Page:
But, like, of course I had to first make cheese curds! Because the recipe explicitly says the first step is the strain the whey from the curds.
I would recommend serving it with some caudell drizzled on top.
Note that, I didn’t care about improving the recipe or adding new-fangled things to better suit a modern palate. All I cared about was that I would eat a thing that was literally what a medieval person ate at least once. Because that’s who I am.
This led me into some trouble trying to interpret the recipe. The recipe appears to say to strain the whey from the curds and put them into the pie shell. THEN, add the egg whites and elderflowers and rose water. But the “modern translation” says to mix everything together until smooth, and pour the whole thing into the pie shell. So, which is it? Is this dish more like a cheesey crust with a meringue on top? Or is it more like a modern version of a cheesecake, with one layer of a smooth cheesey homogeneous mix?
Ultimately, I decided to go with what the “modern translation” said, figuring that medieval authors generally didn’t have the same level of explicit instruction that we do today, and that maybe the translators know better than I do what the intent was. But sometimes I wonder!
GUISE. Our homemade brie turned out absolutely, deliciously amazing. I was so concerned after the earlier mishap and also because I had heard that you can get “totally adequate brie” by aging it in your fridge. But this tasted like amazing, high-end brie and was so ooey-gooey runny soft. Mmmmmmm. Add the fact that it was much easier than cheddar and doesn’t need to age as long, I will definitely be making brie again!
I don’t know if I mentioned earlier, but one of the rounds of curds had a lot more moisture and was softer, whilst the other was much firmer. The instructions were kind of vague as to how firm they should be, so one I barely handled at all and the other I handled a lot when first flipping them in the forms.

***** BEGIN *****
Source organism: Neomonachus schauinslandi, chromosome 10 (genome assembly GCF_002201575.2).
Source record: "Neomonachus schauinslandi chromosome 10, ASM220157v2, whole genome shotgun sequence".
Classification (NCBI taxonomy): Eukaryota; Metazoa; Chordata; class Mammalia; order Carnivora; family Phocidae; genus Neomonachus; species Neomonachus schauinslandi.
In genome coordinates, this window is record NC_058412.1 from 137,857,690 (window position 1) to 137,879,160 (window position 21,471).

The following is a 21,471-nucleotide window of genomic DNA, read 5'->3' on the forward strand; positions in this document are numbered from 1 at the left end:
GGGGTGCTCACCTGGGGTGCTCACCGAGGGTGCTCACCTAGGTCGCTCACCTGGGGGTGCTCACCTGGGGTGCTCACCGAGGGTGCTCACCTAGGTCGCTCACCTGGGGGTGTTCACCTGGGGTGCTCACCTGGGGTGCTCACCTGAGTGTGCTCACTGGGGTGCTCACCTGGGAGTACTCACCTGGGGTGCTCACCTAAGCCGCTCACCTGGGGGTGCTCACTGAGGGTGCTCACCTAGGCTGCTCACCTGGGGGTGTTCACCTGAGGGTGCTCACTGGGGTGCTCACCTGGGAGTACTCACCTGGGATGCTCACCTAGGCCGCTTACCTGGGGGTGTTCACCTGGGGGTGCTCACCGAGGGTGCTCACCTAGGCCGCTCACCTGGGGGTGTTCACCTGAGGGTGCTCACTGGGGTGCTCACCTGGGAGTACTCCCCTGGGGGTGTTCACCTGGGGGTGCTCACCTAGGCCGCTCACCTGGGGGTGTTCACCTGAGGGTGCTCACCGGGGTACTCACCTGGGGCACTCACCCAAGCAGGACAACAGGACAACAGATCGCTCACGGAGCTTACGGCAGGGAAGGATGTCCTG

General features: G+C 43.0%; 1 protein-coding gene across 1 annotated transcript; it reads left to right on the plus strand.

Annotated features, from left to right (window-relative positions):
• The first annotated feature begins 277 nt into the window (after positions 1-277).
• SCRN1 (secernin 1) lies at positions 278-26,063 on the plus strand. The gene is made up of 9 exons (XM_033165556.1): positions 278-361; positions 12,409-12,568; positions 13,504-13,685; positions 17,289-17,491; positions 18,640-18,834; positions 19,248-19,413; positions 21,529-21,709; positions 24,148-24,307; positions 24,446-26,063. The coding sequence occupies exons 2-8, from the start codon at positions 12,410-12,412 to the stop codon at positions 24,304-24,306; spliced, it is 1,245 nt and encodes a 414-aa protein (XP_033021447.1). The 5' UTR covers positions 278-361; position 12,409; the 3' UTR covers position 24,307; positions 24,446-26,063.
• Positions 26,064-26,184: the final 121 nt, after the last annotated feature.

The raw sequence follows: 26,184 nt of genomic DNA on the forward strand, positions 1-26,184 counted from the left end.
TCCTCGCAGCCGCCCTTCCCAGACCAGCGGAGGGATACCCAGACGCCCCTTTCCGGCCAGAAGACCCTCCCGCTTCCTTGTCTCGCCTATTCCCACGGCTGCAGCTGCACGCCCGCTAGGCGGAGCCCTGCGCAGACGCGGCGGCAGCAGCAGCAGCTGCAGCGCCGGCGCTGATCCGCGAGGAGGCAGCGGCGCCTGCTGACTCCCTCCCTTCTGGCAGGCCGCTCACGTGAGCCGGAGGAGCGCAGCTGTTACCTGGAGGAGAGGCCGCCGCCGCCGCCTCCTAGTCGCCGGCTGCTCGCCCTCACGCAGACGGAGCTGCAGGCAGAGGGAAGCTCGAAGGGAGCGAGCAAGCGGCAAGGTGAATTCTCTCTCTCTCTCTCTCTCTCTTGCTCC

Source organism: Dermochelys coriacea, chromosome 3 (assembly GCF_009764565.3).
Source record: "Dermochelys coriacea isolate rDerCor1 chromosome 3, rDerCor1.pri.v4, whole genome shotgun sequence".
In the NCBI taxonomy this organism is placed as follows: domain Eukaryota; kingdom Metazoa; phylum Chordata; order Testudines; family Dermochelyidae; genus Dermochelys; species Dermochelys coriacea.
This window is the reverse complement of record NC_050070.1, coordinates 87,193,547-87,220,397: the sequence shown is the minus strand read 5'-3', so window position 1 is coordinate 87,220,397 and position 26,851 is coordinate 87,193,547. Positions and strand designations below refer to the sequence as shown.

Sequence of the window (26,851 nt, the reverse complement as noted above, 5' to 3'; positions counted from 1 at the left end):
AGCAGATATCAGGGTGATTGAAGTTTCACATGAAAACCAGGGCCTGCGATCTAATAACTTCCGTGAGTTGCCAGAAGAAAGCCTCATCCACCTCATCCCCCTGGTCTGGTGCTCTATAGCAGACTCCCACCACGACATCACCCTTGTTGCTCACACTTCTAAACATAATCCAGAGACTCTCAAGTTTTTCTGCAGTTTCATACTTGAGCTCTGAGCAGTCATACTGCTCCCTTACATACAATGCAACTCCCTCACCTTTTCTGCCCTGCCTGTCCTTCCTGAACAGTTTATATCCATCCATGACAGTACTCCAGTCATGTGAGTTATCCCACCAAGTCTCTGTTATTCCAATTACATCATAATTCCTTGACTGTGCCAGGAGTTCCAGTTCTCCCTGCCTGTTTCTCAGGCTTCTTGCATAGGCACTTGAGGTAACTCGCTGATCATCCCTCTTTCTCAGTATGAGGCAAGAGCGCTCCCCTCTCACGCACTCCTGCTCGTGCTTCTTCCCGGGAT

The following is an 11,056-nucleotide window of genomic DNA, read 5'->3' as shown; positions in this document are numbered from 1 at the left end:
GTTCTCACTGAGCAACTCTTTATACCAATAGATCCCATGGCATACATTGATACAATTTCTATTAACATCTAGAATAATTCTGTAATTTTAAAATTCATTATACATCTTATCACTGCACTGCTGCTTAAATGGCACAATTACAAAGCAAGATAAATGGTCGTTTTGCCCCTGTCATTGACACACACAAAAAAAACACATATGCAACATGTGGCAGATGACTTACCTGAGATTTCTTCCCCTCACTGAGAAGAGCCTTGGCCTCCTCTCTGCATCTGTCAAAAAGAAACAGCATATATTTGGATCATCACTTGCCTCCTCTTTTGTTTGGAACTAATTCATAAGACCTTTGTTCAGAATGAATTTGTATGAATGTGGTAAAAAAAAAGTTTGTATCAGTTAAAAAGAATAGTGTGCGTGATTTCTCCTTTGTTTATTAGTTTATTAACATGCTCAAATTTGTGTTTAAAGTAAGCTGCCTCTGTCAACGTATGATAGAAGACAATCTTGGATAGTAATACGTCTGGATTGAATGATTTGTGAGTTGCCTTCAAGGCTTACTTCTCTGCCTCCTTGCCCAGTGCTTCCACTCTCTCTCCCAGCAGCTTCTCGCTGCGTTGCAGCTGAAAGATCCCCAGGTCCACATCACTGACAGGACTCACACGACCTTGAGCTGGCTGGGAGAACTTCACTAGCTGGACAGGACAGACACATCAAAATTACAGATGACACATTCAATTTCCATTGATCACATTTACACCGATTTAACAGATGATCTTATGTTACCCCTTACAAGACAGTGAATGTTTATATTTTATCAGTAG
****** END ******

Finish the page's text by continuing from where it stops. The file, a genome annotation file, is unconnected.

The soft runny one (somewhat visible in the foreground here) was extravagantly soft and very pungent and flavorful as a cheese, because the cheese ripens faster with higher moisture. It also had a lot more mottling on the rind because moisture kept seeping out throughout the ripening process. The firmer (the main focus in the photo) one was much milder in flavor, more like brie that you have probably tried before, but was still luxuriantly soft and gooey compared to most other bries I’ve had. Both were amazing, but it was good to see how the moisture content affected the final product.
Today, after the successes I’ve had with cheddar etc, I’ve decided to try my hand at mold-ripened cheese. This was inspired by reading that, if you don’t want to buy the Penicillium candidum, you can just use a piece of some other mold-ripened cheese (like brie or Camembert) to inoculate the new cheese. I thought that sounded easy, so I went ahead and tried it.